Fairbanks had one son by his first wife, Anna Beth Sully, named Douglas Elton Fairbanks, who later became known as actor "Douglas Fairbanks Jr." Sully was the daughter of wealthy industrialist, Daniel J. Sully. They were married on July 11, 1907 in Watch Hill, Rhode Island. The family moved to Hollywood, California in 1915.

Freemason: Initiated: 1925, Beverly Hills Lodge No. 528, California, Raised: August 11, 1925, Beverly Hills Lodge No. 528.

From Douglas Fairbanks By Jeffrey Vance

When he was 12 (circa 1895), he unexpectedly ran into his father on the streets of Denver and urged him to come back home and see his mother. Ulman, in Denver on business, consented to do so, after first stopping at the bar of the Windsor Hotel with his son in tow and downing a few shots of Scotch for fortification. The reunion was an unhappy one. Ella, now divorced from Ulman on grounds of desertion, became enraged. She promptly chased her inebriated former husband out of the house, grabbed young Douglas by the hand, and led him to the local office of the Women's Christian Temperance Union, where she made him sign the temperance pledge vowing never to consume a drop of alcohol. It was a traumatic incident in Douglas' early life. He had wanted to please his mother and prove that he was special by reintroducing his father into the family, but the attempt had backfired horribly. Incidents like the row he witnessed between his mother and father fostered a lifelong need to avoid personal confrontations.

As if making them take the temperance pledge were not enough, in 1900, Ella petitioned to have her two sons' names legally changed from Ulman to Fairbanks. (She had revered to the surname of her beloved first husband not long after Ulman's desertion in 1888.) In doing this, and having the boys confirmed in the Roman Catholic faith, she attempted to eradicate any lingering trace of H. Charles Ulman from their lives. However, Ulman had already left an indelible imprint on his youngest son, who inherited his restlessness, redomontade, lack of introspection, and constant need to be the center of attention. Douglas saw his father only a few more times before Ulman's death in New York on Feb. 23, 1915, at the age of 81. Ulman occasionally appeared backstage asking his son for a handout, and it was always given. Despite this, Fairbanks held a grudge against his father for his abandonment of the family.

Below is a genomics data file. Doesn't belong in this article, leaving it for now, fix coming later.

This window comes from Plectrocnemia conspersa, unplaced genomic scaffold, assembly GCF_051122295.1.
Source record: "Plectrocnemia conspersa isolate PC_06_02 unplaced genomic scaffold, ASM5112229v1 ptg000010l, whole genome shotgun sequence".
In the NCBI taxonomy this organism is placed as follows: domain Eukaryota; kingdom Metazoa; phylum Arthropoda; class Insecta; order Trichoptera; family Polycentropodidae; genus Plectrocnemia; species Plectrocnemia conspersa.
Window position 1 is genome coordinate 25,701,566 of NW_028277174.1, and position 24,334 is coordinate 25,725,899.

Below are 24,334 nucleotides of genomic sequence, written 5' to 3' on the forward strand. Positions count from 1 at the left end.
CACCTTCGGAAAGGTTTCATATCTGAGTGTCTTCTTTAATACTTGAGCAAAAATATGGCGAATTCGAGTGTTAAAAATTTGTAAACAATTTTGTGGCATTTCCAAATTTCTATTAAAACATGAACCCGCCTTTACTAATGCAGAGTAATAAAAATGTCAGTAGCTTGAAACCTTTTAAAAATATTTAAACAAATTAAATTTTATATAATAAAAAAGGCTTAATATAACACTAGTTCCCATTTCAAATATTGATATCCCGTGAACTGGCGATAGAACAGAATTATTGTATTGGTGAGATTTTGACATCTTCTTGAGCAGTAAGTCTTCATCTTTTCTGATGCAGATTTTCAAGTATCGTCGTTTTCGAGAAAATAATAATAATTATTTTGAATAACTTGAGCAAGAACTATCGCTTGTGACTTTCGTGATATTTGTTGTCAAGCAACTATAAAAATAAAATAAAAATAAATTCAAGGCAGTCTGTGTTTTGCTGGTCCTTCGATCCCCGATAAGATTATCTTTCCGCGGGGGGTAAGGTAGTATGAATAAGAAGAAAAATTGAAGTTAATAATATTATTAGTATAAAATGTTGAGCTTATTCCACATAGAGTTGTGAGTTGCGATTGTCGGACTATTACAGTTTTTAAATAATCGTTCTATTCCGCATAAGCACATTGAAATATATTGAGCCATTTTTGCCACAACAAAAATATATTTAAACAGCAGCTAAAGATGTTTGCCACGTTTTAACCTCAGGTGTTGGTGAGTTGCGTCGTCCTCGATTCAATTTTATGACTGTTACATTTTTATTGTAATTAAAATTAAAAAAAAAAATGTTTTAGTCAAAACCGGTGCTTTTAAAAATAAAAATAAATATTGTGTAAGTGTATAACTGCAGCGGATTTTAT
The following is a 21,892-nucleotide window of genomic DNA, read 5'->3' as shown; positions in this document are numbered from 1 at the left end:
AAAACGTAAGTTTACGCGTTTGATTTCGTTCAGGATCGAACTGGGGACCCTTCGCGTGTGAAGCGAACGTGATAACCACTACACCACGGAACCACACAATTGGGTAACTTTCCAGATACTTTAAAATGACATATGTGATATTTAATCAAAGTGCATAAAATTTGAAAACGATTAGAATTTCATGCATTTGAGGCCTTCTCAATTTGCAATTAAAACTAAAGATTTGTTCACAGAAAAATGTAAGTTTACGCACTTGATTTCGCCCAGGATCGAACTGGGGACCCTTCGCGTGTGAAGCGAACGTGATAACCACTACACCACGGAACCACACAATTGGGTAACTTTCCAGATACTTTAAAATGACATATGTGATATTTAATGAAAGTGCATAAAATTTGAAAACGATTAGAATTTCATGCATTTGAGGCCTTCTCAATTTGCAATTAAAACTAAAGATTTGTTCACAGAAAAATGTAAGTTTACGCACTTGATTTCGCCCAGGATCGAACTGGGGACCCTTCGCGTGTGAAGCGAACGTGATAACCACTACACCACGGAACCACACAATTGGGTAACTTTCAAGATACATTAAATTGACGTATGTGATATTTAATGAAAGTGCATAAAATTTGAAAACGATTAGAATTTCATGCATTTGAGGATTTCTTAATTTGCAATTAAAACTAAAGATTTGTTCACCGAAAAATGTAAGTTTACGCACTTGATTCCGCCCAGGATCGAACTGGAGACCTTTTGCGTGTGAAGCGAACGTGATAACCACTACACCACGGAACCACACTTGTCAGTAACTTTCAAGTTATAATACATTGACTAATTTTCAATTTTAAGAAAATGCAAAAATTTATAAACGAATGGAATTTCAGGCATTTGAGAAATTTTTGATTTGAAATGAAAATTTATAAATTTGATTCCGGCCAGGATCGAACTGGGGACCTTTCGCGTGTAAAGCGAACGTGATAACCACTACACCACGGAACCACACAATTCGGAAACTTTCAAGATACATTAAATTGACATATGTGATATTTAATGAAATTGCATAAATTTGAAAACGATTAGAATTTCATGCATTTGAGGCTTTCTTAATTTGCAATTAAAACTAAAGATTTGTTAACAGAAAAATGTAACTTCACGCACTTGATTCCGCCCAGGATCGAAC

The loss of contact with his father was difficult enough. His embittered mother's obliteration of all traces and memories of his father made matters worse. to mitigate the loss, eh erected a self-protective wall to insulate himself from his pain and learned to detach himself from the people and things around him. Douglas Elton Ulman ceased to exist at the age of 12, and Douglas Elton Thomas (his Roman Catholic confirmation name, chosen by his mother) Fairbanks now faced a painful division within himself. His substitute for emotional connection was physical action. He discovered he was happiest when pouring his seemingly boundless energy into the welcome distraction of physical challenges; when his body was maximally engaged, his disengagement from emotions gave way to exhilaration.

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Douglas Fairbanks, Sr.'s Timeline

May 23, 1883
Denver, Denver County, Colorado, United States
December 9, 1909
New York, New York County, New York, United States
December 12, 1939
Age 56
Santa Monica, Los Angeles County, California, United States
Hollywood, Los Angeles County, California, United States